The Carteret Islands are located off the coast of Papua New Guinea. With a total population of around 2,500 people on the collection of coral atolls, most people outside of the community haven’t heard of it and it is barely visible on most maps. In the very near future it won’t be on any maps at all.
In what is being called the world’s first evacuation of an entire people as a result of climate change, an evacuation of the entire community, first from Iolasa Island on the Carteret Atoll, began in recent weeks. Five families relocated to Bougainville, 50 miles away, to begin preparing a place for the remaining people from the Cateret Islands to move.
The highest point on the Iolasa Island is reported to be 170cm above sea level- no match for a rising ocean. Australia’s National Tidal Facility estimates an annual Pacific sea level rise of 8.2mm per year over the past seven years.
Some scientists and experts believe volcanic activity and earthquakes in the area are in fact responsible for the sinking of the islands. Others point to the fluctuating nature of the natural life cycle of an atoll. Past removals of mangrove trees that kept the shoreline solid and acted as protection against the ocean have also contributed to the environmental destruction. In recent years residents have repeatedly lost gardens and homes to increasingly destructive spring tides that have also contaminated drinking water supplies.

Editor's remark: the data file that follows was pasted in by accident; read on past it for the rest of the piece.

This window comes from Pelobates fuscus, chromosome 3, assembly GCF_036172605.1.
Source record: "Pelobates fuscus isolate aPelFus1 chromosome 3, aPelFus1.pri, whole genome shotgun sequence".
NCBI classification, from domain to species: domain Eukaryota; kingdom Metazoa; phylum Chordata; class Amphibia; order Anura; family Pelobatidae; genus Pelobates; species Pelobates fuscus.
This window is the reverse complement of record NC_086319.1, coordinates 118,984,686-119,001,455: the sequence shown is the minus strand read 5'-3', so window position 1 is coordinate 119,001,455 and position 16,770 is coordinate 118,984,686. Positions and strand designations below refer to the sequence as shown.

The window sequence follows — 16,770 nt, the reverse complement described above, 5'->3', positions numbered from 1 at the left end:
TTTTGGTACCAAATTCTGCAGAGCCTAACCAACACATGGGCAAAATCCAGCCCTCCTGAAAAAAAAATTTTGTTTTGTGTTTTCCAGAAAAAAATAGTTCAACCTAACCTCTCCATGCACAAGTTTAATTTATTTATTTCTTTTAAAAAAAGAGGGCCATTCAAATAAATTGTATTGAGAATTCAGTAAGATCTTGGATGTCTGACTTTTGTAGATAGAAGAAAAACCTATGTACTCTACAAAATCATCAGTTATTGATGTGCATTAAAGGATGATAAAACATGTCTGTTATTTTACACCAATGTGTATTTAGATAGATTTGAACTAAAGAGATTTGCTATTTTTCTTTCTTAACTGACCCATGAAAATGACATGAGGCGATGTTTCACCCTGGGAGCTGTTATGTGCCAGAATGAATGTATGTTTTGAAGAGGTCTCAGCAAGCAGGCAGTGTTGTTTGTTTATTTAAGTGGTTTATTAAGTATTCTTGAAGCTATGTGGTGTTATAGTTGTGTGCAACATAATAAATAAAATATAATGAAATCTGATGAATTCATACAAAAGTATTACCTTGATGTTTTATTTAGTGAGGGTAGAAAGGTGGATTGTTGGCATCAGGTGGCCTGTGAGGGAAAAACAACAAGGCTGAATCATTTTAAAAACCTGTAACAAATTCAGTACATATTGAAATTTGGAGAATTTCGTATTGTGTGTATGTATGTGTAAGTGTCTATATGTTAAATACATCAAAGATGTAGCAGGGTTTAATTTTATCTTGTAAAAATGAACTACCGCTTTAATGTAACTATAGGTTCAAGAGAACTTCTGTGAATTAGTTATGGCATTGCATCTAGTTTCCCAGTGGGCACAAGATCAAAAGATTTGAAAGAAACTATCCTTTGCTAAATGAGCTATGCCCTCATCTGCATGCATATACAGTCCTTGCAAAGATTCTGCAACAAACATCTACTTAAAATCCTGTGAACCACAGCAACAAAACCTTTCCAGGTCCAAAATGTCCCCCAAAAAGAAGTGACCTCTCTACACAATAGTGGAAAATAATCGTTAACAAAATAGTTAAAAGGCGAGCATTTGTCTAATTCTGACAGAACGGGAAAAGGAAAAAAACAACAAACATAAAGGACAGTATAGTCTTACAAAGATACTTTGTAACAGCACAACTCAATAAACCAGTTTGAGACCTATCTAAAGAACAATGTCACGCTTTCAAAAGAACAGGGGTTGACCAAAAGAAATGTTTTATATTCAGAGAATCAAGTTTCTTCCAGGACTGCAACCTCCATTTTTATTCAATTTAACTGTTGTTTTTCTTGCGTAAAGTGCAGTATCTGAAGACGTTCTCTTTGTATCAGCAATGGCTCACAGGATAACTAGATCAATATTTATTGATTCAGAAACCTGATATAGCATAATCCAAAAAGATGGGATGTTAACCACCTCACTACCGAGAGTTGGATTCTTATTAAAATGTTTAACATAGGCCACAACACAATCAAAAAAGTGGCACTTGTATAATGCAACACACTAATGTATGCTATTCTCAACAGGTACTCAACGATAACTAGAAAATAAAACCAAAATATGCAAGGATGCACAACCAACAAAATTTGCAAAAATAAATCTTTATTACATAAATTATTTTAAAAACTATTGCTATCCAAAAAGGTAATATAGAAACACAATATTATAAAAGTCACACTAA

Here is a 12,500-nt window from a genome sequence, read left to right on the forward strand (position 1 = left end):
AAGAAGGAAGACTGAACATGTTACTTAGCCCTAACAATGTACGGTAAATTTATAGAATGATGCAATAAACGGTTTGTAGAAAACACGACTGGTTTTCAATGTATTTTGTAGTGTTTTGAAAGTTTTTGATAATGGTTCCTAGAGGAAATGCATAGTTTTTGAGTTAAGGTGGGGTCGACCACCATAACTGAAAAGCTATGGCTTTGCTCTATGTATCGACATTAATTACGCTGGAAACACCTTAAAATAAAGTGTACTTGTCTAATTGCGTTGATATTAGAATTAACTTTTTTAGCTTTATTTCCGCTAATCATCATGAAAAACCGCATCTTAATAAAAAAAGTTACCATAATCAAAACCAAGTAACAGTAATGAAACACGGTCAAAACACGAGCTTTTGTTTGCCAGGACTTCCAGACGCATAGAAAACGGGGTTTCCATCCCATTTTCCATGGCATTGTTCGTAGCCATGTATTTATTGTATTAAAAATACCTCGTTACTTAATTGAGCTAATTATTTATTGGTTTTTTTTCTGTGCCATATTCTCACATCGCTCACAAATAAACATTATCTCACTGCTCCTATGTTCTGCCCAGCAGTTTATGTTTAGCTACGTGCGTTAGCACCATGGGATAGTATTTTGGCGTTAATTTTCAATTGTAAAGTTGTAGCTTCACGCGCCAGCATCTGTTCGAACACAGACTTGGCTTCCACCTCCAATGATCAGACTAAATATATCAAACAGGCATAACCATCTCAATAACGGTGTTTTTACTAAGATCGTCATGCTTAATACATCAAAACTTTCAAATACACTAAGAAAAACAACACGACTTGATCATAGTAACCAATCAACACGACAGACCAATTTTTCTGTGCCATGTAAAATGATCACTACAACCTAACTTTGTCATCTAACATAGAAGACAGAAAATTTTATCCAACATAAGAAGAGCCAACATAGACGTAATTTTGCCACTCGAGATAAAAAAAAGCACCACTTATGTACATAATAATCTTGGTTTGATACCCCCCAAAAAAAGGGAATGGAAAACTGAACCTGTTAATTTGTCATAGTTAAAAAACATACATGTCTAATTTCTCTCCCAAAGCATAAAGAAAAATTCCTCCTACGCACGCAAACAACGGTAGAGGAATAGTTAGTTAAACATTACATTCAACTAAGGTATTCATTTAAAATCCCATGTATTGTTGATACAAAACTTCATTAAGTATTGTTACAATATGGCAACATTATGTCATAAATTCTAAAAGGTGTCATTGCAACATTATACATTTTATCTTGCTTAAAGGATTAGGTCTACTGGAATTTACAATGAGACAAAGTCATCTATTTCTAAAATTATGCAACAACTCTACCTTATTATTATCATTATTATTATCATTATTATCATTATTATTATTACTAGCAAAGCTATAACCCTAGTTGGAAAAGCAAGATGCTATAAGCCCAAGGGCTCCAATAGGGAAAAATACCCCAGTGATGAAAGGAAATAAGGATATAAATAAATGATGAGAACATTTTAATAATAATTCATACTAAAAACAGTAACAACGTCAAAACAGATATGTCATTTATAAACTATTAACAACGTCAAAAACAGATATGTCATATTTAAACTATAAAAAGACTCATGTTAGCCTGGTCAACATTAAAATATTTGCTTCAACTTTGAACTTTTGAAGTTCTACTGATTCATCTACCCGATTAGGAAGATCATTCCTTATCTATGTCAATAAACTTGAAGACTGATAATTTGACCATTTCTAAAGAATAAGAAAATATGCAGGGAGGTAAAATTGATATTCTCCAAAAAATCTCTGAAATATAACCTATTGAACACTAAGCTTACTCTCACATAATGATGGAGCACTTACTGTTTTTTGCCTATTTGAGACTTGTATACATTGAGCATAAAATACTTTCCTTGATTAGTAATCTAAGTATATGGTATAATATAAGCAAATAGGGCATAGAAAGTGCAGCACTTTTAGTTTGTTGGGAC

Whether the situation on Carteret Islands is because of rising sea levels from climate change or a shifting of the Earth is uncertain. What is certain is that the people who live on the Carteret Islands won’t be living there much longer. The Papua New Guinea government has authorized and allocated funds for the evacuation and families are on Bougainville, preparing a place for the rest. It is estimated the Carteret Islands will be fully submerged and uninhabitable by 2015.
To learn more: Dan Box is living on the Carteret Islands and blogging about the situation and events as they happen for the Ecologist.